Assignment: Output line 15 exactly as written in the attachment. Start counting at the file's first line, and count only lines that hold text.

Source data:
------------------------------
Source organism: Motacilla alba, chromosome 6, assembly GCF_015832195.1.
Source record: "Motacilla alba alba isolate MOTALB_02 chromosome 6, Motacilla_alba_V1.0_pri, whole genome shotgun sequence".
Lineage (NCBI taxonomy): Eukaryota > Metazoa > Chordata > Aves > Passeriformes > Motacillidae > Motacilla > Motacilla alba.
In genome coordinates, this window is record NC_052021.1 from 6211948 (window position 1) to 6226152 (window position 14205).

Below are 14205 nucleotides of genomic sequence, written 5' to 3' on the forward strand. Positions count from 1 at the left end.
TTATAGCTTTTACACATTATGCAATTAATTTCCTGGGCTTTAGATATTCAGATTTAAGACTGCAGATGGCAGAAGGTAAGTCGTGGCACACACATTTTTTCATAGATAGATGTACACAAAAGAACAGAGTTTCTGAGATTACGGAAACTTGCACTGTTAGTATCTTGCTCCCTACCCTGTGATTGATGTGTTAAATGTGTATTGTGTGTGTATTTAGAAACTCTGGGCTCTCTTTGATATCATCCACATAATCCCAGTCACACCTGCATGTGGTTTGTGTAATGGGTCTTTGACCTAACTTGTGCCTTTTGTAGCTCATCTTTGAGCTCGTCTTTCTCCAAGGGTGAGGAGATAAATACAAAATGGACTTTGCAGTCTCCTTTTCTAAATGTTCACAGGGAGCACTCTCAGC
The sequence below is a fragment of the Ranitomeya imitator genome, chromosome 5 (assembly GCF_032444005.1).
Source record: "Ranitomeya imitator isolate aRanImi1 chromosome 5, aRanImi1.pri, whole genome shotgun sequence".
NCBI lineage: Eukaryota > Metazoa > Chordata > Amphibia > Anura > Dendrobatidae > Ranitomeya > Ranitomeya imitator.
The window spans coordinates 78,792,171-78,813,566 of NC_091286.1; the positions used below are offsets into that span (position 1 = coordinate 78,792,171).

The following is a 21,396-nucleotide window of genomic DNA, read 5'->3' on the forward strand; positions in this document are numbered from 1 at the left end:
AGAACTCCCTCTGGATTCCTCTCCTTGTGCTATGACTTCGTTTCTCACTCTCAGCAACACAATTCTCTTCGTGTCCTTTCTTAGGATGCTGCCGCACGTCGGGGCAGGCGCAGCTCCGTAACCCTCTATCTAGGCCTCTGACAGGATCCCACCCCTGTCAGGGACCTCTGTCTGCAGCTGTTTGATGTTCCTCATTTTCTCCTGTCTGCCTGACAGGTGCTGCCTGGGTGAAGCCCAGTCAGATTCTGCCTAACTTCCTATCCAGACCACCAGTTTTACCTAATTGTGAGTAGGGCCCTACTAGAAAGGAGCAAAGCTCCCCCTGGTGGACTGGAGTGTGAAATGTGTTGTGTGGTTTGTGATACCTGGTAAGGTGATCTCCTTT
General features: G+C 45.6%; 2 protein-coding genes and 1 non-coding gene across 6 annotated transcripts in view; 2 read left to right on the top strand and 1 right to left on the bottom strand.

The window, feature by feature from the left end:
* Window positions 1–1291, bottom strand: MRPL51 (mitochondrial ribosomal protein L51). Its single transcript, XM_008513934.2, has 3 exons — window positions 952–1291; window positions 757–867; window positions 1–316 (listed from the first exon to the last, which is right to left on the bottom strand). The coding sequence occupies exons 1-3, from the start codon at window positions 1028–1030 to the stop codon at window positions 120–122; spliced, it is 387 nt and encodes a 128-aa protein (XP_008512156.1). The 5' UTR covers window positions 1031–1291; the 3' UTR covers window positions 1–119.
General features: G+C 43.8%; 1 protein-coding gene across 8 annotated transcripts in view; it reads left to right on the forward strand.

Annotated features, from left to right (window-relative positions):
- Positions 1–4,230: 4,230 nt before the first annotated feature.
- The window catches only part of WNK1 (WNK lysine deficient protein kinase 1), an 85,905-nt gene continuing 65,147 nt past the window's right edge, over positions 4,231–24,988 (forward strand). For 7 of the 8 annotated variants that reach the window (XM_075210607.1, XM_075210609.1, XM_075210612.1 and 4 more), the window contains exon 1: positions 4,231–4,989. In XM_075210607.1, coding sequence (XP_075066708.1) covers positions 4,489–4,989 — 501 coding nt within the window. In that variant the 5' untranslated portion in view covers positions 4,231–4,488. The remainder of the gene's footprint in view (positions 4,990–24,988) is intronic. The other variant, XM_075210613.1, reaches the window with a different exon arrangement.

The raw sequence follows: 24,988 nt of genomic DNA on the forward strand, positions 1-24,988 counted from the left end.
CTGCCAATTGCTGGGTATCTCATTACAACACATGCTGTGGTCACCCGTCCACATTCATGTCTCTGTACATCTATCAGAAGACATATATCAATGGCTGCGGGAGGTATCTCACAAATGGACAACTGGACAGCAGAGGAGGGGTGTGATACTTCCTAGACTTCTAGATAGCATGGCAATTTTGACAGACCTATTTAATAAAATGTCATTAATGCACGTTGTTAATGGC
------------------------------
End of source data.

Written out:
* Window positions 1–1291, bottom strand: MRPL51 (mitochondrial ribosomal protein L51). Its single transcript, XM_008513934.2, has 3 exons — window positions 952–1291; window positions 757–867; window positions 1–316 (listed from the first exon to the last, which is right to left on the bottom strand). The coding sequence occupies exons 1-3, from the start codon at window positions 1028–1030 to the stop codon at window positions 120–122; spliced, it is 387 nt and encodes a 128-aa protein (XP_008512156.1). The 5' UTR covers window positions 1031–1291; the 3' UTR covers window positions 1–119.